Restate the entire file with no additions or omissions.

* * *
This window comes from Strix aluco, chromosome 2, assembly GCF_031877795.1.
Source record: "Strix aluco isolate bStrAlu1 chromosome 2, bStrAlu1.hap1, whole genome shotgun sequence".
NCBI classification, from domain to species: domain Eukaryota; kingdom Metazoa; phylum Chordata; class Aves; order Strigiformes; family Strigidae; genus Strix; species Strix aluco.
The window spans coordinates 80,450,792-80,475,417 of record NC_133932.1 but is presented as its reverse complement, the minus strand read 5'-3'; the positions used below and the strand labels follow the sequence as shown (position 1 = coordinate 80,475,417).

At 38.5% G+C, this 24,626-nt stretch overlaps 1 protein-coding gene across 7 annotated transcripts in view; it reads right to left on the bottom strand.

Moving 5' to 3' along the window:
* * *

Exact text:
This window comes from Strix aluco, chromosome 2, assembly GCF_031877795.1.
Source record: "Strix aluco isolate bStrAlu1 chromosome 2, bStrAlu1.hap1, whole genome shotgun sequence".
NCBI classification, from domain to species: domain Eukaryota; kingdom Metazoa; phylum Chordata; class Aves; order Strigiformes; family Strigidae; genus Strix; species Strix aluco.
The window spans coordinates 80,450,792-80,475,417 of record NC_133932.1 but is presented as its reverse complement, the minus strand read 5'-3'; the positions used below and the strand labels follow the sequence as shown (position 1 = coordinate 80,475,417).

At 38.5% G+C, this 24,626-nt stretch overlaps 1 protein-coding gene across 7 annotated transcripts in view; it reads right to left on the bottom strand.

Moving 5' to 3' along the window: